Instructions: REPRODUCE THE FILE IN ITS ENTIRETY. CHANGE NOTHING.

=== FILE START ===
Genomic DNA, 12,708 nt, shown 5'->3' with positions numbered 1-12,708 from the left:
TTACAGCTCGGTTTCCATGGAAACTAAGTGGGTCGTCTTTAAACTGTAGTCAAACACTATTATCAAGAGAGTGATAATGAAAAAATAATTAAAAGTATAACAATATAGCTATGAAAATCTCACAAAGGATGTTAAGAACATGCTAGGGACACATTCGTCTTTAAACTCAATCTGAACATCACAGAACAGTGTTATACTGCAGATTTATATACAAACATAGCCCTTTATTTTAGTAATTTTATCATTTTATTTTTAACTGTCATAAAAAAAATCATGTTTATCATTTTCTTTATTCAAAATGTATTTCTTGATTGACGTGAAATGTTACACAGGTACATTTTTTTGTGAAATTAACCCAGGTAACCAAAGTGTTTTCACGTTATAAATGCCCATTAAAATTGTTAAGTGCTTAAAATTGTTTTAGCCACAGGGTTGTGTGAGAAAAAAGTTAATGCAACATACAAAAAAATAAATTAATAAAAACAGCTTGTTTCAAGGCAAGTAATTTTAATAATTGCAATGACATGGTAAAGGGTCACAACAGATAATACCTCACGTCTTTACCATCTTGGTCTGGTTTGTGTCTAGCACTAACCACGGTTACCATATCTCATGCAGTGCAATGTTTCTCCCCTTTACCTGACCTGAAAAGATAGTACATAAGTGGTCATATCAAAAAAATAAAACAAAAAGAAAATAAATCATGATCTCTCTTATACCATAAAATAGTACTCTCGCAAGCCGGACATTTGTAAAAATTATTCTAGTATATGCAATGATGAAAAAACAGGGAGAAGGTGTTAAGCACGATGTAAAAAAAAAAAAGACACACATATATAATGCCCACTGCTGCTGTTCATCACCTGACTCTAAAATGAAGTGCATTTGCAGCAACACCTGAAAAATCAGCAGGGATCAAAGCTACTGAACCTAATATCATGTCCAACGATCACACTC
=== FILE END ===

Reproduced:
Genomic DNA, 12,708 nt, shown 5'->3' with positions numbered 1-12,708 from the left:
TTACAGCTCGGTTTCCATGGAAACTAAGTGGGTCGTCTTTAAACTGTAGTCAAACACTATTATCAAGAGAGTGATAATGAAAAAATAATTAAAAGTATAACAATATAGCTATGAAAATCTCACAAAGGATGTTAAGAACATGCTAGGGACACATTCGTCTTTAAACTCAATCTGAACATCACAGAACAGTGTTATACTGCAGATTTATATACAAACATAGCCCTTTATTTTAGTAATTTTATCATTTTATTTTTAACTGTCATAAAAAAAATCATGTTTATCATTTTCTTTATTCAAAATGTATTTCTTGATTGACGTGAAATGTTACACAGGTACATTTTTTTGTGAAATTAACCCAGGTAACCAAAGTGTTTTCACGTTATAAATGCCCATTAAAATTGTTAAGTGCTTAAAATTGTTTTAGCCACAGGGTTGTGTGAGAAAAAAGTTAATGCAACATACAAAAAAATAAATTAATAAAAACAGCTTGTTTCAAGGCAAGTAATTTTAATAATTGCAATGACATGGTAAAGGGTCACAACAGATAATACCTCACGTCTTTACCATCTTGGTCTGGTTTGTGTCTAGCACTAACCACGGTTACCATATCTCATGCAGTGCAATGTTTCTCCCCTTTACCTGACCTGAAAAGATAGTACATAAGTGGTCATATCAAAAAAATAAAACAAAAAGAAAATAAATCATGATCTCTCTTATACCATAAAATAGTACTCTCGCAAGCCGGACATTTGTAAAAATTATTCTAGTATATGCAATGATGAAAAAACAGGGAGAAGGTGTTAAGCACGATGTAAAAAAAAAAAAGACACACATATATAATGCCCACTGCTGCTGTTCATCACCTGACTCTAAAATGAAGTGCATTTGCAGCAACACCTGAAAAATCAGCAGGGATCAAAGCTACTGAACCTAATATCATGTCCAACGATCACACTC